Outside Looking In: Early Methodism as Viewed by Its Critics
Early Methodism as seen by its adversaries and detractors
This book examines eighteenth-century pamphlet attacks on early Methodism, which came from all sides—the episcopacy, clergy, other Christian groups, universities, Wesley’s ex-preachers, ex-Methodist laity, the Calvinist branch of Methodism, and the secular community. The book references more than six hundred pamphlets and books published in Great Britain between 1739 and 1800 by opponents of the evangelical revival. The vast array of anti-Methodist literature represents, as Richard Heitzenrater has said, one of the most overlooked primary resources for the study of Methodism.
For the most part, sympathetic sources have written the story of Methodism—letters, diaries, and journals of Methodist leaders. Although the opposition encountered by Methodism has been noted, many historians, repeating well-known quotations from a few anti-Methodist authors, have failed to appreciate the extent, nature, and reason for resistance to the movement. Anti-Methodist pamphlet attacks took place in the context of other forms of hostility: mob violence, antagonistic articles in newspapers and periodicals, criticism in novels and plays, and verbal assaults from pulpit and press.
Author Donald Kirkham presents a more nuanced view of the emergence of Methodism. His conviction is that a re-appraisal of works antagonistic to the movement and its principals offers a fresh perspective and needed corrective to the legend Wesley and his admirers and biographers created in the nineteenth and twentieth centuries.
Donald Henry Kirkham, PhD, (Duke University) is a retired United Methodist elder and formerly Associate Professor (Adj.) United Methodist Studies, Yale University Divinity School. A popular lecturer and speaker, he is also a Dempster Fellow.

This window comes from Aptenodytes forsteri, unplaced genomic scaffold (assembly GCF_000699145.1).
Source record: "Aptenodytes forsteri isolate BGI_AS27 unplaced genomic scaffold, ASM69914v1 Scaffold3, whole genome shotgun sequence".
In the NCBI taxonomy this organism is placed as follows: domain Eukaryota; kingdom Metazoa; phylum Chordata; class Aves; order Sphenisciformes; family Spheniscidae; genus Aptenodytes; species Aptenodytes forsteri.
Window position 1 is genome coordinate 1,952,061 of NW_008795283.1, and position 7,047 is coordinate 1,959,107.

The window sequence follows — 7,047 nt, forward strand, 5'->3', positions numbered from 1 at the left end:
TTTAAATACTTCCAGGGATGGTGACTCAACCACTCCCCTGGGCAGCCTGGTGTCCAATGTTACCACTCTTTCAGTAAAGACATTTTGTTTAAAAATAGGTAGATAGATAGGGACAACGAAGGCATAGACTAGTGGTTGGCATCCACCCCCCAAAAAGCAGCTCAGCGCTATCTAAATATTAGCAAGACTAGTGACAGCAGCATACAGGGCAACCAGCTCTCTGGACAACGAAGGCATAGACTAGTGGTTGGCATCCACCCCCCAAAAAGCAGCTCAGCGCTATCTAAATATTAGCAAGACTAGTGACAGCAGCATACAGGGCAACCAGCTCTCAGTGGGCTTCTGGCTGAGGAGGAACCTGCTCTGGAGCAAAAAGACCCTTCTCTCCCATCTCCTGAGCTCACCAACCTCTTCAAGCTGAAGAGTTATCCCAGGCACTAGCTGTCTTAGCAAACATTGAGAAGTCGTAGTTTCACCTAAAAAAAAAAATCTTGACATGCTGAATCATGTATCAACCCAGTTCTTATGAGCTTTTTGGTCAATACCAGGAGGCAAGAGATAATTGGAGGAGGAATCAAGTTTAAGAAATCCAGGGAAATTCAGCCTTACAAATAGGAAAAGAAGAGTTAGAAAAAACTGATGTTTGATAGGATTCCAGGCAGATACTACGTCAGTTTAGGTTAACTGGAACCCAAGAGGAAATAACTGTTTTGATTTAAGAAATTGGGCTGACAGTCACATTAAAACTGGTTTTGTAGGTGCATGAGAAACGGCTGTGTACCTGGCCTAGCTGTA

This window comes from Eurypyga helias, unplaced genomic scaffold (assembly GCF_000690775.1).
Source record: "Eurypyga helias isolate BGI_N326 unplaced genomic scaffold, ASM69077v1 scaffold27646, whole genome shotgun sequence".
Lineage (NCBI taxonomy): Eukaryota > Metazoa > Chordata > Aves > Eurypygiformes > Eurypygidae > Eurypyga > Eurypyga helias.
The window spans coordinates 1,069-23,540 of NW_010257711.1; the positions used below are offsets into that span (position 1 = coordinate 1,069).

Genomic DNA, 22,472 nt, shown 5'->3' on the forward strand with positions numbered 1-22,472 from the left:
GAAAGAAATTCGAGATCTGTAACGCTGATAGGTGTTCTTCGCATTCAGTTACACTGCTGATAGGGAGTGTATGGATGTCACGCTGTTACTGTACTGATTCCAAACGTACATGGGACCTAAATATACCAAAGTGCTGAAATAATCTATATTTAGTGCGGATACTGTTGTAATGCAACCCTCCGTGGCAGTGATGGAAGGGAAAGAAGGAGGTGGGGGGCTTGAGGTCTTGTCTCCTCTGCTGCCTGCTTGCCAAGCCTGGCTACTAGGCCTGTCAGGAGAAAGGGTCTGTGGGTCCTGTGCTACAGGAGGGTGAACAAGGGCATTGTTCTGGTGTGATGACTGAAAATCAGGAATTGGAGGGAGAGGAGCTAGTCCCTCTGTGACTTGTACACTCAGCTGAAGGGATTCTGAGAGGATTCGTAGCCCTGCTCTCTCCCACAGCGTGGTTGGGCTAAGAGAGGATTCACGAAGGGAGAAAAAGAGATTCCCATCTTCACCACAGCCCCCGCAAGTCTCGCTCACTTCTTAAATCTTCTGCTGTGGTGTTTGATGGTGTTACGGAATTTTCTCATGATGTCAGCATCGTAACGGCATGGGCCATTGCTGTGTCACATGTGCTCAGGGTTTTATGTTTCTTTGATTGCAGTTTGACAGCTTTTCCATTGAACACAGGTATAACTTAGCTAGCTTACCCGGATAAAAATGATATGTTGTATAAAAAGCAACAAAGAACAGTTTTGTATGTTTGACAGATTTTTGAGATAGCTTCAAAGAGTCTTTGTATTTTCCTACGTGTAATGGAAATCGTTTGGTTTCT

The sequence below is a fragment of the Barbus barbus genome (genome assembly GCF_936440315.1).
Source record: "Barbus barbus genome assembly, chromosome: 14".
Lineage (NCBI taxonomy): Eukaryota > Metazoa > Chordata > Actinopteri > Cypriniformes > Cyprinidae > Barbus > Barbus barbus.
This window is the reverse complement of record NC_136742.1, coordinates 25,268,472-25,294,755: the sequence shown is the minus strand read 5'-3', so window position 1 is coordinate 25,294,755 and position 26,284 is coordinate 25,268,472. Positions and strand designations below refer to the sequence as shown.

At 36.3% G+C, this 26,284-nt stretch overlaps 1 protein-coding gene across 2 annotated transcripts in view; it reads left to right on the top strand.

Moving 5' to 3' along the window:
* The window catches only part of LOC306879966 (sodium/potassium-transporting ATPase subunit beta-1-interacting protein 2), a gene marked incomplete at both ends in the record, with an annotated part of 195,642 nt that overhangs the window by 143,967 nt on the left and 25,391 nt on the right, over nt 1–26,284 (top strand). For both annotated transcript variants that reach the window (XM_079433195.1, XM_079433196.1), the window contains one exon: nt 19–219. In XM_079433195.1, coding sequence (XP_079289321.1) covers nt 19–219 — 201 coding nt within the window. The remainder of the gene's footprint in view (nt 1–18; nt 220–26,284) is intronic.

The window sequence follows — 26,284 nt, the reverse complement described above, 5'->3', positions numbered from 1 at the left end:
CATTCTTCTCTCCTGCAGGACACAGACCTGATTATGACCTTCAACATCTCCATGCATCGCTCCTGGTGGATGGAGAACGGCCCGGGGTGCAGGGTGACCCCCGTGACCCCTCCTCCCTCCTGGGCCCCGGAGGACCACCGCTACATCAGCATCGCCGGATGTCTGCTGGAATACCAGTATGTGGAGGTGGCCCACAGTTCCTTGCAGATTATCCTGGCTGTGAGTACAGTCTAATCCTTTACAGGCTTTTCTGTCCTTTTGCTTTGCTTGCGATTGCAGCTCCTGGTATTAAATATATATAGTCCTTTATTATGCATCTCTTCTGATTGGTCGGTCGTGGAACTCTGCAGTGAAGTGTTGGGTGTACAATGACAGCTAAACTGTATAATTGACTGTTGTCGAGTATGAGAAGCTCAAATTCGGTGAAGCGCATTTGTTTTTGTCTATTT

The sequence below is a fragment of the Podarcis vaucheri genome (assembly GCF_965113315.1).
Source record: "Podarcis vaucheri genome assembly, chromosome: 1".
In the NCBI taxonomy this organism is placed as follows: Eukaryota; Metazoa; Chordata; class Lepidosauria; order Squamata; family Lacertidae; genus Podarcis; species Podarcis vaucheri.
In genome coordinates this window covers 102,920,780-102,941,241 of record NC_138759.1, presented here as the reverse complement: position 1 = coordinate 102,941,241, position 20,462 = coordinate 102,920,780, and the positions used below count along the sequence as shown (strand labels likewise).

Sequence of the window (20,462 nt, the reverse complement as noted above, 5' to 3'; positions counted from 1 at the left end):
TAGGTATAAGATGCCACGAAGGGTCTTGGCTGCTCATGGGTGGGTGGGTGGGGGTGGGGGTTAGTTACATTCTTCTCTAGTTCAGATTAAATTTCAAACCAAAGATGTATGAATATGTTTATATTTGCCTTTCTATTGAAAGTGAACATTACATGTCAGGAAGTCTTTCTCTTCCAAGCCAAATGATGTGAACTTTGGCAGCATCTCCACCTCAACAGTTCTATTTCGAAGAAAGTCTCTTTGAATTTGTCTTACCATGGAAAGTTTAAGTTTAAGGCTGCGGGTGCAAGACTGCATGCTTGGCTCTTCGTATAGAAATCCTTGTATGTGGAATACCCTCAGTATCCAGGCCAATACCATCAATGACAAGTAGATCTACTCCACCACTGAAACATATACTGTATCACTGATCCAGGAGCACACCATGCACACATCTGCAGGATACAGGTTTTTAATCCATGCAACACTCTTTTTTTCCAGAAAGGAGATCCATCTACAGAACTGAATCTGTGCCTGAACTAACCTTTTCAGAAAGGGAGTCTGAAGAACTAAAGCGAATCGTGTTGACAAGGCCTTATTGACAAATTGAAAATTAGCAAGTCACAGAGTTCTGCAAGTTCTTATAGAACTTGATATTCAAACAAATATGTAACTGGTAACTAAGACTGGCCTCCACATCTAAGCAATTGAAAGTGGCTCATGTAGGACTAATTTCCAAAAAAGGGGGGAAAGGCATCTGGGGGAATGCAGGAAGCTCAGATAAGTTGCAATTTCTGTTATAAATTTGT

Praise for Outside Looking In
“A crucial way of deepening insight into the energy and complex dynamics of earliest Methodism in Great Britain is exploring the critical responses it provoked in larger arenas of British life. In this volume Kirkham provides not only the most complete available list of anti-Methodist publications in England in the eighteenth century, but also insightful overviews of the various transitions and currents in the debate. Highly recommended.”
—Randy L. Maddox, PhD, William Kellon Quick Professor of Wesleyan and Methodist Studies, Duke Divinity School
New Room Books is an imprint of the General Board of Higher Education and Ministry of The United Methodist Church and is a peer-reviewed academic monograph series. This imprint focuses on resources meant to deepen and broaden the scope of scholarship for its own sake, in its diversity and contextual complexity. New Room Books is named for the historic building in Bristol, England and place of John Wesley’s study. GHBEM Publishing is an affiliate member of the Association of University Presses.